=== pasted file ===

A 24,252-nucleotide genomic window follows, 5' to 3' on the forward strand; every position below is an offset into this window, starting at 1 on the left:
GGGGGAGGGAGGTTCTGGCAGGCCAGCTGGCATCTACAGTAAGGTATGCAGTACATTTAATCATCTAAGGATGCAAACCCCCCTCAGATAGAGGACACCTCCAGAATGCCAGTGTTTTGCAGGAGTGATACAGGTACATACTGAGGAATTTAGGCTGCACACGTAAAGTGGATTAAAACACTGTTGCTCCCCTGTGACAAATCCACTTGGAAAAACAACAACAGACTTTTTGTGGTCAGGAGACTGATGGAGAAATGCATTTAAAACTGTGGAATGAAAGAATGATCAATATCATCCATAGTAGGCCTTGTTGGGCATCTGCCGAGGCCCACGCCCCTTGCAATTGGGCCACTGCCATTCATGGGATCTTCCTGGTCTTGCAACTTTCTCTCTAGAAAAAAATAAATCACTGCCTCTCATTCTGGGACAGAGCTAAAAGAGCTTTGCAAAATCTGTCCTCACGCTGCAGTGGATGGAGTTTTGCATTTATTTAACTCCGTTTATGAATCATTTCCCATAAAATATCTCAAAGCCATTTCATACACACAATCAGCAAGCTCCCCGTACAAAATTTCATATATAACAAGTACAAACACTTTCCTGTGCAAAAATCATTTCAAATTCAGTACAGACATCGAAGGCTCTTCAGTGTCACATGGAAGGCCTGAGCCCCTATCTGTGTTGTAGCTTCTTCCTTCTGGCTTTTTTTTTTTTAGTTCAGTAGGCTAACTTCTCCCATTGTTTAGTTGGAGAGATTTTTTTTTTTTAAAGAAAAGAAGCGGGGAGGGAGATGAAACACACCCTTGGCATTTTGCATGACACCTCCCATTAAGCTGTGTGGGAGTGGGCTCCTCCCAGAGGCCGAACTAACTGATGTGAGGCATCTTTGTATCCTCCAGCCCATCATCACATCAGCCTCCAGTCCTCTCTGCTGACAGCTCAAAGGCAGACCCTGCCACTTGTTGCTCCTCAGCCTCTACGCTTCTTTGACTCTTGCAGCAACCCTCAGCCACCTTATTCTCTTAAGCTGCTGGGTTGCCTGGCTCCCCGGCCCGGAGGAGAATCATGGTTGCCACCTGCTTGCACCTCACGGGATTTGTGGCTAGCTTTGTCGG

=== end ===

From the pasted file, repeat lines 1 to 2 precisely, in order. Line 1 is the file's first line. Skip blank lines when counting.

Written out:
A 24,252-nucleotide genomic window follows, 5' to 3' on the forward strand; every position below is an offset into this window, starting at 1 on the left:
GGGGGAGGGAGGTTCTGGCAGGCCAGCTGGCATCTACAGTAAGGTATGCAGTACATTTAATCATCTAAGGATGCAAACCCCCCTCAGATAGAGGACACCTCCAGAATGCCAGTGTTTTGCAGGAGTGATACAGGTACATACTGAGGAATTTAGGCTGCACACGTAAAGTGGATTAAAACACTGTTGCTCCCCTGTGACAAATCCACTTGGAAAAACAACAACAGACTTTTTGTGGTCAGGAGACTGATGGAGAAATGCATTTAAAACTGTGGAATGAAAGAATGATCAATATCATCCATAGTAGGCCTTGTTGGGCATCTGCCGAGGCCCACGCCCCTTGCAATTGGGCCACTGCCATTCATGGGATCTTCCTGGTCTTGCAACTTTCTCTCTAGAAAAAAATAAATCACTGCCTCTCATTCTGGGACAGAGCTAAAAGAGCTTTGCAAAATCTGTCCTCACGCTGCAGTGGATGGAGTTTTGCATTTATTTAACTCCGTTTATGAATCATTTCCCATAAAATATCTCAAAGCCATTTCATACACACAATCAGCAAGCTCCCCGTACAAAATTTCATATATAACAAGTACAAACACTTTCCTGTGCAAAAATCATTTCAAATTCAGTACAGACATCGAAGGCTCTTCAGTGTCACATGGAAGGCCTGAGCCCCTATCTGTGTTGTAGCTTCTTCCTTCTGGCTTTTTTTTTTTTAGTTCAGTAGGCTAACTTCTCCCATTGTTTAGTTGGAGAGATTTTTTTTTTTTAAAGAAAAGAAGCGGGGAGGGAGATGAAACACACCCTTGGCATTTTGCATGACACCTCCCATTAAGCTGTGTGGGAGTGGGCTCCTCCCAGAGGCCGAACTAACTGATGTGAGGCATCTTTGTATCCTCCAGCCCATCATCACATCAGCCTCCAGTCCTCTCTGCTGACAGCTCAAAGGCAGACCCTGCCACTTGTTGCTCCTCAGCCTCTACGCTTCTTTGACTCTTGCAGCAACCCTCAGCCACCTTATTCTCTTAAGCTGCTGGGTTGCCTGGCTCCCCGGCCCGGAGGAGAATCATGGTTGCCACCTGCTTGCACCTCACGGGATTTGTGGCTAGCTTTGTCGG